“If you can kill a disbelieving American or European — especially the spiteful and filthy French — or an Australian, or a Canadian, or any other disbeliever from the disbelievers waging war, including the citizens of the countries that entered into a coalition against the Islamic State, then rely upon Allah, and kill him in any manner or way however it may be. Smash his head with a rock, or slaughter him with a knife, or run him over with your car, or throw him down from a high place, or choke him, or poison him”.
This strategy favors quantity over quality. A series of low tech and crude attacks, such as vehicular assaults, can be just as effective as a rare spectacular attack carried out by trained operatives smuggled into Europe and carrying out orders on behalf of IS.
Attacks such as those in Paris or Brussels are much harder to organize logistically while avoiding detection at the same time. A series of harder to prevent attacks every month or two across the continent by so called ‘Lone Wolves’ can sow discontent in Europe, making Western society feel under constant attack due to the easily manipulated nature of the relationship between terrorism and the media.
Over the last couple of years, IS terrorist attacks in Europe have mainly been carried out by those who had never been to Iraq or Syria before. Some were even self taught, learning how to make explosives online.
It is not known if the “Lone Mujahid” channels have actually been used as a resource for a terror attack, however given the frequency of it’s distribution in jihadist circles online it is highly likely that if it hasn’t been referenced before, it will be at some point in the future.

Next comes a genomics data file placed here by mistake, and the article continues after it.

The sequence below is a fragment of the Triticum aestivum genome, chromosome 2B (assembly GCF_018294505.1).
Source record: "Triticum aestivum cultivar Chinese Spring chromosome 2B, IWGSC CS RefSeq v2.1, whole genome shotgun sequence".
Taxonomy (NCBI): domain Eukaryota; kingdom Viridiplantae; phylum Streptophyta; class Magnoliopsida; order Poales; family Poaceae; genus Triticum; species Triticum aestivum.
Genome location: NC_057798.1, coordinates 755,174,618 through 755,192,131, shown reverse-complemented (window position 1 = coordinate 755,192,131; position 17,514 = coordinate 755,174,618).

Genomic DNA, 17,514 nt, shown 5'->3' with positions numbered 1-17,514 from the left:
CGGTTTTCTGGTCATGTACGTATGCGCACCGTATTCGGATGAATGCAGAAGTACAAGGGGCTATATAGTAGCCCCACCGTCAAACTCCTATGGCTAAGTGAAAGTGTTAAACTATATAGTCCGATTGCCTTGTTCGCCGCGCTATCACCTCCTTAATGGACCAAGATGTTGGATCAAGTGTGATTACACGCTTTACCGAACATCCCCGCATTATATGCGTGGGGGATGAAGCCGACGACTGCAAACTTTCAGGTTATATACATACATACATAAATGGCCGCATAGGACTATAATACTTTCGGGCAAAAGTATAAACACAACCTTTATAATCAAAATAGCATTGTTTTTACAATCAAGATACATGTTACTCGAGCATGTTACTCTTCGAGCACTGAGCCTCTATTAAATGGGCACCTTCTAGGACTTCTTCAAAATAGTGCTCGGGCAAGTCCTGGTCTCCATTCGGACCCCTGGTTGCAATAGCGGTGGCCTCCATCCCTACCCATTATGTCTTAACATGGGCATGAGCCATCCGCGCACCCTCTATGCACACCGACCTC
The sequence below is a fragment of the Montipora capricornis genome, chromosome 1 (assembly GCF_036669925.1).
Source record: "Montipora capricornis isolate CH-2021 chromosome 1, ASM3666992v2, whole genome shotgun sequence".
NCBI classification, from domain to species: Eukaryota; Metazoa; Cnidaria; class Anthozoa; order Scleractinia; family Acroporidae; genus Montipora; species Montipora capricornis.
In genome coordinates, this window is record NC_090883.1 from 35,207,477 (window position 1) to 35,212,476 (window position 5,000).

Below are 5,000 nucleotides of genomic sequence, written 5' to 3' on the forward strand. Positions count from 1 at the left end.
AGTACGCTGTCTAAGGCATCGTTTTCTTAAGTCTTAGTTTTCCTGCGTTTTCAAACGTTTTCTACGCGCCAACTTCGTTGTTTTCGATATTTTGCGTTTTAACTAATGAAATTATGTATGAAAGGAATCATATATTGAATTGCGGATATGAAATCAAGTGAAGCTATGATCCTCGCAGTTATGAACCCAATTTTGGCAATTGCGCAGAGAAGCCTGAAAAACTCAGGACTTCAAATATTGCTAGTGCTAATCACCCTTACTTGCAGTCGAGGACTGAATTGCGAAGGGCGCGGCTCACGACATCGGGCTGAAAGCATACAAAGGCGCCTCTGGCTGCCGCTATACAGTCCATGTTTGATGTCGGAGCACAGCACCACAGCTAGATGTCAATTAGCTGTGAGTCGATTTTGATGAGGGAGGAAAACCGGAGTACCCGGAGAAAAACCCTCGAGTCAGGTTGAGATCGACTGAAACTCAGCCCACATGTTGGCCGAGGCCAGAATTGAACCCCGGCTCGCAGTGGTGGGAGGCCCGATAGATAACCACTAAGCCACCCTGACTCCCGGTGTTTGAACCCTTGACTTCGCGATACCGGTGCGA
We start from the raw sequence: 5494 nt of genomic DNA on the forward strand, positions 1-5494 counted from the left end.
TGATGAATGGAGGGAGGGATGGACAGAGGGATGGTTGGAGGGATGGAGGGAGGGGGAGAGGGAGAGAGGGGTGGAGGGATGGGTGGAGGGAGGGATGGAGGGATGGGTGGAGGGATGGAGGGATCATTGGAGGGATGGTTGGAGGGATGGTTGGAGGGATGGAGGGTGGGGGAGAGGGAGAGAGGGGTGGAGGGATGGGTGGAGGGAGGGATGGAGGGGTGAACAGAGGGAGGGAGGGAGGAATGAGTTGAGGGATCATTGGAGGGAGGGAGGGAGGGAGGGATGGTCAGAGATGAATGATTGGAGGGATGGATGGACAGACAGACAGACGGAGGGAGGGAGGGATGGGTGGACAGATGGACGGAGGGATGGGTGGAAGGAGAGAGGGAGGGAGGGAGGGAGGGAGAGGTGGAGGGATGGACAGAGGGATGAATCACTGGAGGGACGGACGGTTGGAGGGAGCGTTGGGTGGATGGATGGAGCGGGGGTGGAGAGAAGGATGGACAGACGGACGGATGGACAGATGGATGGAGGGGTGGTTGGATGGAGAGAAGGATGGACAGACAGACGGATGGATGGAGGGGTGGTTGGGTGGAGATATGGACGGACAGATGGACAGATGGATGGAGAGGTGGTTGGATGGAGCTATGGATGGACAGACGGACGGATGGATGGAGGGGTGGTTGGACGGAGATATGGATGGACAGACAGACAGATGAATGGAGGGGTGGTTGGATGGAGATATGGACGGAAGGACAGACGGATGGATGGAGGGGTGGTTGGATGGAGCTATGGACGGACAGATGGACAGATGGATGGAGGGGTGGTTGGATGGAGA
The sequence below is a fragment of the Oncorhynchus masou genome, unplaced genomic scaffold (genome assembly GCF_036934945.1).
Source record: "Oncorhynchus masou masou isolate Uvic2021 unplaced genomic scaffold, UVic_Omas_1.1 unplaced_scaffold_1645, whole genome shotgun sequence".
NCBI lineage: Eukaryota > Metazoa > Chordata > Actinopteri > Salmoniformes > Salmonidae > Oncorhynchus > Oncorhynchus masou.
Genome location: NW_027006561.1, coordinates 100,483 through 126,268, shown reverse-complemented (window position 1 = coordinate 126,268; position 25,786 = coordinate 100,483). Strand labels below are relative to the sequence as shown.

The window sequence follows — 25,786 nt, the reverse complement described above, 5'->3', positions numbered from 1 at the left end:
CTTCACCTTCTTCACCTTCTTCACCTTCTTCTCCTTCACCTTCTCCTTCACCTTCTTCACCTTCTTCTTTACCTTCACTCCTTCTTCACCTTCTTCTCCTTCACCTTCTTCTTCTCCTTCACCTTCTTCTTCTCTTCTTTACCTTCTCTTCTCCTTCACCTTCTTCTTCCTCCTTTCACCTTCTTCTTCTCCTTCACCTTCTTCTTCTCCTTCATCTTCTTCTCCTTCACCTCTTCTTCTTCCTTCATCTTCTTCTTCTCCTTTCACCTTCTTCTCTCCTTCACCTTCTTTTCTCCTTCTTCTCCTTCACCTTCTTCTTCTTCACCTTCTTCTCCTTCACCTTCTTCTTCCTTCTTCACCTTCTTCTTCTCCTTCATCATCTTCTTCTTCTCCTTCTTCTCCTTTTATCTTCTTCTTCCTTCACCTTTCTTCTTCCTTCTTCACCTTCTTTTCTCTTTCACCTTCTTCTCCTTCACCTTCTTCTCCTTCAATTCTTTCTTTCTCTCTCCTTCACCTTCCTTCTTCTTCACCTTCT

As news breaks of another violent incident in the West, moderators of IS channels eagerly share there the news hoping that it was IS inspired. In some cases the incidents are not jihadist related, but it gives an indication as to how in sync these people are with developing events, and how much they desperately want to hear news of another attack to go on the list of successful operations.
This bizarre sort of cheerleading of death and destruction feels more like supporters of a sports team celebrating a win. These channels gain several hundred followers before being quickly shut down and simply uploaded again. This constant battle demonstrates the determination of a group of IS supporters to make this material easily available to those that wish to carry out violence.
Another form of disturbing behaviour on these channels are the regular suggestions for specific locations and events for attacks.
For example, as seen on the left, a map of Wimbledon. Accompanying this map was an image of the arena targeted in Manchester. While there is probably no specific threat to the tournament, it demonstrates the eagerness of this small online community to see carnage.